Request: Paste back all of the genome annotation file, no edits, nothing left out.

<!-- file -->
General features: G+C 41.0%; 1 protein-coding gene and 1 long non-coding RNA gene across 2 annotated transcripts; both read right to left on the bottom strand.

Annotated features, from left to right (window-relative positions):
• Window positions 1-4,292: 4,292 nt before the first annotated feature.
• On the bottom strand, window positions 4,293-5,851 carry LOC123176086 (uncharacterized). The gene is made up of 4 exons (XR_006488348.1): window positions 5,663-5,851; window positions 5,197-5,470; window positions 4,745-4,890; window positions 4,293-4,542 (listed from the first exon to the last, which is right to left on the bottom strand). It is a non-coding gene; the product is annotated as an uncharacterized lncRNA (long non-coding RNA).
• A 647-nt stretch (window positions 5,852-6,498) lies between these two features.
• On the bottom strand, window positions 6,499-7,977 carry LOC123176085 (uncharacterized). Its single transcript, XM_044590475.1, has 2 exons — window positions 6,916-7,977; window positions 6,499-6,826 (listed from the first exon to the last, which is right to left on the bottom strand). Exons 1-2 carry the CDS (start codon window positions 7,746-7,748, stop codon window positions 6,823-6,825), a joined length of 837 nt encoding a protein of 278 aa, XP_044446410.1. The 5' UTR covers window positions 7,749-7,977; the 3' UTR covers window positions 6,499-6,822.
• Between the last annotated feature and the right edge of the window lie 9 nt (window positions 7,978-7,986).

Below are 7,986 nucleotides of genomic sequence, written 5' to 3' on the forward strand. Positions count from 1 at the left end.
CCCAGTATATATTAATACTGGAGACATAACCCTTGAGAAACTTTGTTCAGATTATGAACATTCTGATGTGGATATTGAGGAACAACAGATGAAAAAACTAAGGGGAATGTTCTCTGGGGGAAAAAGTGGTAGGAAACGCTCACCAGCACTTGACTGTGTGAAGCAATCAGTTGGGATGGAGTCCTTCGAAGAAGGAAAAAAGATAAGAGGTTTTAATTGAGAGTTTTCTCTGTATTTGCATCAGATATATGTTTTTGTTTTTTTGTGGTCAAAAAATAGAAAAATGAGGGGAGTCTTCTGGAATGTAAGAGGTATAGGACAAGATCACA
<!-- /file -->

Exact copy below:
General features: G+C 41.0%; 1 protein-coding gene and 1 long non-coding RNA gene across 2 annotated transcripts; both read right to left on the bottom strand.

Annotated features, from left to right (window-relative positions):
• Window positions 1-4,292: 4,292 nt before the first annotated feature.
• On the bottom strand, window positions 4,293-5,851 carry LOC123176086 (uncharacterized). The gene is made up of 4 exons (XR_006488348.1): window positions 5,663-5,851; window positions 5,197-5,470; window positions 4,745-4,890; window positions 4,293-4,542 (listed from the first exon to the last, which is right to left on the bottom strand). It is a non-coding gene; the product is annotated as an uncharacterized lncRNA (long non-coding RNA).
• A 647-nt stretch (window positions 5,852-6,498) lies between these two features.
• On the bottom strand, window positions 6,499-7,977 carry LOC123176085 (uncharacterized). Its single transcript, XM_044590475.1, has 2 exons — window positions 6,916-7,977; window positions 6,499-6,826 (listed from the first exon to the last, which is right to left on the bottom strand). Exons 1-2 carry the CDS (start codon window positions 7,746-7,748, stop codon window positions 6,823-6,825), a joined length of 837 nt encoding a protein of 278 aa, XP_044446410.1. The 5' UTR covers window positions 7,749-7,977; the 3' UTR covers window positions 6,499-6,822.
• Between the last annotated feature and the right edge of the window lie 9 nt (window positions 7,978-7,986).

Below are 7,986 nucleotides of genomic sequence, written 5' to 3' on the forward strand. Positions count from 1 at the left end.
CCCAGTATATATTAATACTGGAGACATAACCCTTGAGAAACTTTGTTCAGATTATGAACATTCTGATGTGGATATTGAGGAACAACAGATGAAAAAACTAAGGGGAATGTTCTCTGGGGGAAAAAGTGGTAGGAAACGCTCACCAGCACTTGACTGTGTGAAGCAATCAGTTGGGATGGAGTCCTTCGAAGAAGGAAAAAAGATAAGAGGTTTTAATTGAGAGTTTTCTCTGTATTTGCATCAGATATATGTTTTTGTTTTTTTGTGGTCAAAAAATAGAAAAATGAGGGGAGTCTTCTGGAATGTAAGAGGTATAGGACAAGATCACA